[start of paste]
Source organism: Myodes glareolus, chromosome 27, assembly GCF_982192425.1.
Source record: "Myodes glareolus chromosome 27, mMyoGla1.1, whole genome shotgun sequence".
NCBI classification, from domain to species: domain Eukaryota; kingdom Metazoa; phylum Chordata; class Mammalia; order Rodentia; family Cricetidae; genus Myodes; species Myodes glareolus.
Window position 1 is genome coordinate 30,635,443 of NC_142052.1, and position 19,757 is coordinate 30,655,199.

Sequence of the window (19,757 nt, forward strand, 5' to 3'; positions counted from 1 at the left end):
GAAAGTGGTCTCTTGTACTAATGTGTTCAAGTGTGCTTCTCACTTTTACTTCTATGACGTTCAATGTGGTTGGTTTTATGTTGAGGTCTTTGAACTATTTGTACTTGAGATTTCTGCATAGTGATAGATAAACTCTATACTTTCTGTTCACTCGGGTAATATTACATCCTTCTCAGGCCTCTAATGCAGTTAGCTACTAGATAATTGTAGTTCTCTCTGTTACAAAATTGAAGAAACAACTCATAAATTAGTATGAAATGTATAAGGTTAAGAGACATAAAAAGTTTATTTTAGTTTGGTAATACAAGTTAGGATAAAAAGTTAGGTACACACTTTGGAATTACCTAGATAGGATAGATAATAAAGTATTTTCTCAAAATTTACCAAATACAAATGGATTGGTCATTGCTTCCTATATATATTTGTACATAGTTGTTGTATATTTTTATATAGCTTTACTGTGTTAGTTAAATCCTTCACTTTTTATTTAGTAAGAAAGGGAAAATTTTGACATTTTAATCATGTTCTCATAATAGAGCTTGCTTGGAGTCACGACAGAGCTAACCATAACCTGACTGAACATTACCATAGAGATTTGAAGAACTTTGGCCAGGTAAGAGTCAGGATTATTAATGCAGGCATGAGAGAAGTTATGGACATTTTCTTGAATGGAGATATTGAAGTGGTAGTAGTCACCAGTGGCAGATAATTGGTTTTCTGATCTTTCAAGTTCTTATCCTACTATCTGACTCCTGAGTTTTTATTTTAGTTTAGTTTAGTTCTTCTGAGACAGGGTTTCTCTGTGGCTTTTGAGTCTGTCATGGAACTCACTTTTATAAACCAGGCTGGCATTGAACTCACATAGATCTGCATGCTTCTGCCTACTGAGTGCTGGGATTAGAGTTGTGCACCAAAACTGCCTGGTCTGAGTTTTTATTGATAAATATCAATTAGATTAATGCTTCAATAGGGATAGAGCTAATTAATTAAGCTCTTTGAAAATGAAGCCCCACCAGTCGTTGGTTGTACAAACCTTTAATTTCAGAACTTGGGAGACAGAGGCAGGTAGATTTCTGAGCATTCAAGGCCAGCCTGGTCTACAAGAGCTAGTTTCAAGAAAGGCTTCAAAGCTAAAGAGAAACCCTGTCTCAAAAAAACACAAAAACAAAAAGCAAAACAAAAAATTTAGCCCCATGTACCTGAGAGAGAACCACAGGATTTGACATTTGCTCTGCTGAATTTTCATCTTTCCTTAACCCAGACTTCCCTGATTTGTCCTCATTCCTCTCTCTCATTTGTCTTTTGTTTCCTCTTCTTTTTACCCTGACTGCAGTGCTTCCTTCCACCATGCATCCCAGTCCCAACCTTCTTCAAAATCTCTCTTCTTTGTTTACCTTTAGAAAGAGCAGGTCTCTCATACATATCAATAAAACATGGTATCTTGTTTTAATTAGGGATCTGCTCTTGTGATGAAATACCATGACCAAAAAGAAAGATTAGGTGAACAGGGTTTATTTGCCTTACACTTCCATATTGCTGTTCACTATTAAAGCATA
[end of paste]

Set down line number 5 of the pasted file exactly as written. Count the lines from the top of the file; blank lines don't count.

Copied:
Sequence of the window (19,757 nt, forward strand, 5' to 3'; positions counted from 1 at the left end):